From: r...@gnu.ai.mit.edu (Richard Stallman)
Subject: GPL ramifications and purpose
Date: 6 Jul 1993 02:12:29 -0400
Organization: GNUs Not Usenet
Several years ago, I met with Steve Jobs, who was looking for some
alternative to making the Objective C front end free software. (This
may have been due to worries about being hassled by Stepstone, rather
than a desire to be uncooperative.) He asked me if it it would be
legal to ship proprietary .o files to the user and have the user link
them with the GNU compiler.
At that time, I envisaged the legal ramifications like some others who
have recently posted on this list, so I did not see a basis for saying
they could not do this.
But at the same time, I realized that it would not bode well for the
GNU project if such a thing were permitted. So I responded, "I will
have to check with our lawyer."
It's a good thing I did, because when I checked, I found that there
was a basis for objecting to this plan. Such .o files would have
implied the presence of the GNU compiler, linked with them. They
would be, in effect, a way of distributing a larger program which
implicitly includes the GNU compiler; as such, it must follow the
terms on the GNU compiler.
I told NeXT this, and NeXT decided there was no alternative to making
the Objective C front end free software. So now it is available to
all of us as a part of GCC.
Note that this is not a matter of copyrighting an interface. The .o
files that NeXT planned to release would have used one of the
(internal) interfaces of the GNU compiler, but that was *not* what the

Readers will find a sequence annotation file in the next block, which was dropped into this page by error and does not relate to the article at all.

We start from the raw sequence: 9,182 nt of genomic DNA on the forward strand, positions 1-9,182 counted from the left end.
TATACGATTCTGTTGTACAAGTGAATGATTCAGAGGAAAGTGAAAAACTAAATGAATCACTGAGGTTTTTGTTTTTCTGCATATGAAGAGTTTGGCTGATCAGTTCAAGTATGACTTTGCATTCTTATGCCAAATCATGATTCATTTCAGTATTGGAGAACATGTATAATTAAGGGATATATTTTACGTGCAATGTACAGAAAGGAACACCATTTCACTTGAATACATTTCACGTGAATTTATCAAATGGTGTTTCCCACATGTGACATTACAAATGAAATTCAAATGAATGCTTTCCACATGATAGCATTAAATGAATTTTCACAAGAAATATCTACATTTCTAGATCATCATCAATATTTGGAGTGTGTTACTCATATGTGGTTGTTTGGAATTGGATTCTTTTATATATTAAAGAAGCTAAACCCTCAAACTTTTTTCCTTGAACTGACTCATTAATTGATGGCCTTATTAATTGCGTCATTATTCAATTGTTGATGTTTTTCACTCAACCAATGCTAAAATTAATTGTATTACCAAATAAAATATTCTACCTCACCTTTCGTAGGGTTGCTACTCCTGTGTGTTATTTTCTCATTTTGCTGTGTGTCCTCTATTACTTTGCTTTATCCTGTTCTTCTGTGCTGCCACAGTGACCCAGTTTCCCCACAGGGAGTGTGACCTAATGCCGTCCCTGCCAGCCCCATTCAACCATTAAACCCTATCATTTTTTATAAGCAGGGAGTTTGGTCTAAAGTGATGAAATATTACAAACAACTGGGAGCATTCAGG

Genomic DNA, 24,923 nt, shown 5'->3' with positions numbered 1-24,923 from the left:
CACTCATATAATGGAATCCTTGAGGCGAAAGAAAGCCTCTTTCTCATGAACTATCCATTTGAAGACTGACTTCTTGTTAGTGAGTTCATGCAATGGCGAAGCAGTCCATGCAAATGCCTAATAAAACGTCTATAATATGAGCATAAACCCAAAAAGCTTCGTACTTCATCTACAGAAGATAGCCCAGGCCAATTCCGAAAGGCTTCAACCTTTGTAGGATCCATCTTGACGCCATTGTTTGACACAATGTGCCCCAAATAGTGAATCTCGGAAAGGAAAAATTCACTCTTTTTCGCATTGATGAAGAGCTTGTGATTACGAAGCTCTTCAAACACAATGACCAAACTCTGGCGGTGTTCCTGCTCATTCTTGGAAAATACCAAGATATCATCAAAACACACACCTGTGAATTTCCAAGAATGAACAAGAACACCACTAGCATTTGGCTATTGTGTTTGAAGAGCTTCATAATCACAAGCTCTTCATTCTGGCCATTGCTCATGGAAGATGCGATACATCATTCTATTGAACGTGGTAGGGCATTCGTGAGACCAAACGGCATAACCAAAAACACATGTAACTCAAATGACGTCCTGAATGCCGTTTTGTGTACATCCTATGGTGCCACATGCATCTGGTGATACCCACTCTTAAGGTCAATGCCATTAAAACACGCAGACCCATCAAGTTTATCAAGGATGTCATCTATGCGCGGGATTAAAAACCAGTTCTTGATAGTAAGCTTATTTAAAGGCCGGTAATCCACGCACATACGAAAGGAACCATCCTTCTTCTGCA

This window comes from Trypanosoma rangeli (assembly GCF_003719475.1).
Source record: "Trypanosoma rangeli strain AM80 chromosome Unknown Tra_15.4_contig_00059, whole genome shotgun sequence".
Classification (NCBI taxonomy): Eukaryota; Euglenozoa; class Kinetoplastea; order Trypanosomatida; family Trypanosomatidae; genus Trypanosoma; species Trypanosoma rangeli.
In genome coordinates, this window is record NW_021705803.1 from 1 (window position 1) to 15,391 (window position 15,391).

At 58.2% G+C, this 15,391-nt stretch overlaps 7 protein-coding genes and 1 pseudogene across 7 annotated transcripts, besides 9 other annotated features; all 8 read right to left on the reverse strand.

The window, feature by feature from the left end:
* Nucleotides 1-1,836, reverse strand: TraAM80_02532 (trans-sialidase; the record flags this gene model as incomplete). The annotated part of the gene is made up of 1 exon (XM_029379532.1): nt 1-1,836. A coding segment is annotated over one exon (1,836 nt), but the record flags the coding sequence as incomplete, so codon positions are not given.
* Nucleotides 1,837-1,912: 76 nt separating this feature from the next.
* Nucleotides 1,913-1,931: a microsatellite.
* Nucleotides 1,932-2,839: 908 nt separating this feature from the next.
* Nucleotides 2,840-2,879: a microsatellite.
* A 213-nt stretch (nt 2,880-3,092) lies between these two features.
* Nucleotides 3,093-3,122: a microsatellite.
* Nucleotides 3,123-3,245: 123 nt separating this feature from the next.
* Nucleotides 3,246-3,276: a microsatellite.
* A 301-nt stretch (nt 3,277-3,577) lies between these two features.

FSF objected to. Our objection was because the use of these .o files
implied linking them with the GNU compiler--the program, not just an
If it were possible for a company to get around the GPL simply by
dressing up changes or extensions as "separate programs that the user
might link in", then the GPL would be a paper tiger. (True, we often
print it on paper, but...) So it is vital for the FSF to object.
If we made this a request rather than a legal demand, some people
would comply as a matter of conscience. But many others who would
not. If I had told Jobs, "It is legal, but please don't," I doubt he
would have heeded the request.
Many improvements to GNU software are contributed by, or funded by,
companies. If they could make these improvements proprietary, many of
them would. I consider these companies unethical (because making
proprietary software is unethical in general), but they don't share my
ethical views, and they don't feel they should forego profit for a
mere request from the FSF.
The only way to make sure these improvements are free software is to
make it hard to make them proprietary. That's what the GPL is for,
and to make it work right, we must not permit getting around it by
"having the user do the link."